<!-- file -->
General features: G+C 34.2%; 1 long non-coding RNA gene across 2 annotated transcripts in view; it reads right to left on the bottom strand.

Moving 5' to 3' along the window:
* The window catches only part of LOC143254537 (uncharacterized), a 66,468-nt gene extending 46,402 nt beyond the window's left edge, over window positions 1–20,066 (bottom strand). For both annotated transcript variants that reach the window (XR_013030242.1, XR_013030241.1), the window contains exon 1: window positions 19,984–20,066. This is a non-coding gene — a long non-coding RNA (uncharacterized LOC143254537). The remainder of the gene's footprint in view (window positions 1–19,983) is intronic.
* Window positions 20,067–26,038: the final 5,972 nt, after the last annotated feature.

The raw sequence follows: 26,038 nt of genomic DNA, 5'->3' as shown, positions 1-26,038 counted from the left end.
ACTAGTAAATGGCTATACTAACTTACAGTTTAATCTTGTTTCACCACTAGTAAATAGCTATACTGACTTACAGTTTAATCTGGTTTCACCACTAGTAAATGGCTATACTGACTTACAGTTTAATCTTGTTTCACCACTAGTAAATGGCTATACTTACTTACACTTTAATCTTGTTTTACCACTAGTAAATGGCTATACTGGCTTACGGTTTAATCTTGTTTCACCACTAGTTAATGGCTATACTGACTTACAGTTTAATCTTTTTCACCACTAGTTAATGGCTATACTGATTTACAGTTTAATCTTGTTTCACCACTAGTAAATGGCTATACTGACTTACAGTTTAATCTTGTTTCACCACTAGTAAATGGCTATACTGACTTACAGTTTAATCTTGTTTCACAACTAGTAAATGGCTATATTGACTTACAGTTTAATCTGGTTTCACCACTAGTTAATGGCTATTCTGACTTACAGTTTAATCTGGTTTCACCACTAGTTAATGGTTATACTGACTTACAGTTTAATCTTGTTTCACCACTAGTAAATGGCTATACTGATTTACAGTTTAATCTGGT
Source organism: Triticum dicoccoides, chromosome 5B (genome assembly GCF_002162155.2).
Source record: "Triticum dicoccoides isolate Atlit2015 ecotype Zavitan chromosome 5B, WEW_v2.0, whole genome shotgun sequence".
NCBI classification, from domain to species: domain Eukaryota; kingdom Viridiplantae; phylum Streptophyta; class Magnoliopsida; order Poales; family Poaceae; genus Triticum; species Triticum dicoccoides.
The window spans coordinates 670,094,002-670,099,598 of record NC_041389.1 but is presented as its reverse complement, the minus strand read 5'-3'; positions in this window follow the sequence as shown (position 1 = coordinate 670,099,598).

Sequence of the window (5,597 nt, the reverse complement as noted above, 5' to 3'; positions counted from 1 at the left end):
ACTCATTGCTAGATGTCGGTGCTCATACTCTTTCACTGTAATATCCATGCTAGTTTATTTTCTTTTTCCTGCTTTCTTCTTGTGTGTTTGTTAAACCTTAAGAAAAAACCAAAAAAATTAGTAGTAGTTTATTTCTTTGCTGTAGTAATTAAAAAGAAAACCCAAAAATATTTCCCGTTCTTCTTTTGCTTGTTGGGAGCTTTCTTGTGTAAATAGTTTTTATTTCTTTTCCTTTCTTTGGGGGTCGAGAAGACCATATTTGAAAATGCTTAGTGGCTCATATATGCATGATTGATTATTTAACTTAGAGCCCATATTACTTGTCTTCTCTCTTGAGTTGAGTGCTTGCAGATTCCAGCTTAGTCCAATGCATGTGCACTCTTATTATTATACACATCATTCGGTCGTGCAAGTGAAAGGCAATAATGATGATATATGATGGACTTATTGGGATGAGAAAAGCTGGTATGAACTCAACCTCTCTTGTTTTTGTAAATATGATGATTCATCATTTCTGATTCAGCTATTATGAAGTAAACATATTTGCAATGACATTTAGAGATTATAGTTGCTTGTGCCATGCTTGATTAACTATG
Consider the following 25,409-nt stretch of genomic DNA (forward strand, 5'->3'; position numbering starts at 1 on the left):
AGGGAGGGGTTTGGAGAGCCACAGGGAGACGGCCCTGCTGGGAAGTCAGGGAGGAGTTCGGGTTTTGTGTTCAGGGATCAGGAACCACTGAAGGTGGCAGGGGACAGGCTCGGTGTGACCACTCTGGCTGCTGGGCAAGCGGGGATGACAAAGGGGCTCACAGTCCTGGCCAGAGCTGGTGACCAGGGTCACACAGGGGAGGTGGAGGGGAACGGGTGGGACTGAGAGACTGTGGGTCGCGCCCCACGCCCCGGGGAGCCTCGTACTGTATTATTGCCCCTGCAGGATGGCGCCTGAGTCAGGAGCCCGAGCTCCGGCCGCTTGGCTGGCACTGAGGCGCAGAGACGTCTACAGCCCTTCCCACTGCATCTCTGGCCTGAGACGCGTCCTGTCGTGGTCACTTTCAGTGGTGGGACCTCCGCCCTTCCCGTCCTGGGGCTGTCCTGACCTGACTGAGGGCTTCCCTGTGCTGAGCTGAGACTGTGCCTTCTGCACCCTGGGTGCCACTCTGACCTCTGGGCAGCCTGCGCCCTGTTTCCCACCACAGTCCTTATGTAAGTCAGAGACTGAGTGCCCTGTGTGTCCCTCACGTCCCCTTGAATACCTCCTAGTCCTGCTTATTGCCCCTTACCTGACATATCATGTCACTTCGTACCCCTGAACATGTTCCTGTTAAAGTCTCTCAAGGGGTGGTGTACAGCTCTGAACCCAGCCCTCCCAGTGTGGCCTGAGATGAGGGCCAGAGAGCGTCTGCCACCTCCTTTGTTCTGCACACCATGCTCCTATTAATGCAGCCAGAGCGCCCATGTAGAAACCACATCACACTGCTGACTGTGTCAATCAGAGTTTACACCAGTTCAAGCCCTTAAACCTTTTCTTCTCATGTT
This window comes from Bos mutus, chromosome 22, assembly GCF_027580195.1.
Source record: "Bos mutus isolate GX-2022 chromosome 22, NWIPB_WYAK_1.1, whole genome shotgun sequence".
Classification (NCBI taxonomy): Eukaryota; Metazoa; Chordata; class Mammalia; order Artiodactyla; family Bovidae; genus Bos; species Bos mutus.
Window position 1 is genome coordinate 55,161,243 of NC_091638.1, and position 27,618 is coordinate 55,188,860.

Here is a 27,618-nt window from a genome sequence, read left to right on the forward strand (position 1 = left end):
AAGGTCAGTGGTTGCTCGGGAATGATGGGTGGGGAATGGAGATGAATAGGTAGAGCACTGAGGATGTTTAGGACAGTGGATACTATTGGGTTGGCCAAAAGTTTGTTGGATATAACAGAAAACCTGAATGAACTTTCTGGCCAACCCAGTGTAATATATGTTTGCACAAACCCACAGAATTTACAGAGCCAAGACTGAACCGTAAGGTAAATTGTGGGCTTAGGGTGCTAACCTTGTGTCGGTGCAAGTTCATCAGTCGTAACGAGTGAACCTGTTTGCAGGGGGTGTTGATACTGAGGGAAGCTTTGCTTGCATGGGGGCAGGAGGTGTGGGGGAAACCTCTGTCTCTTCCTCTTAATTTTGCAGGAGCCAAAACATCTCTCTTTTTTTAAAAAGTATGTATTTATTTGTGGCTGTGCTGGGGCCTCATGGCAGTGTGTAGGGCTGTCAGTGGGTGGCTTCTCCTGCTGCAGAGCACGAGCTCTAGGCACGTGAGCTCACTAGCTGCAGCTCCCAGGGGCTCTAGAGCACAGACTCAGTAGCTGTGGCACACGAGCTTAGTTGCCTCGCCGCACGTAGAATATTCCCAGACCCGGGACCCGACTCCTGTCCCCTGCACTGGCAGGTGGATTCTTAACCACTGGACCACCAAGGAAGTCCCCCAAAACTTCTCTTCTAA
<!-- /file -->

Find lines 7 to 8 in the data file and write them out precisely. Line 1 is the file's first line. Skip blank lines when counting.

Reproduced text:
Source organism: Triticum dicoccoides, chromosome 5B (genome assembly GCF_002162155.2).
Source record: "Triticum dicoccoides isolate Atlit2015 ecotype Zavitan chromosome 5B, WEW_v2.0, whole genome shotgun sequence".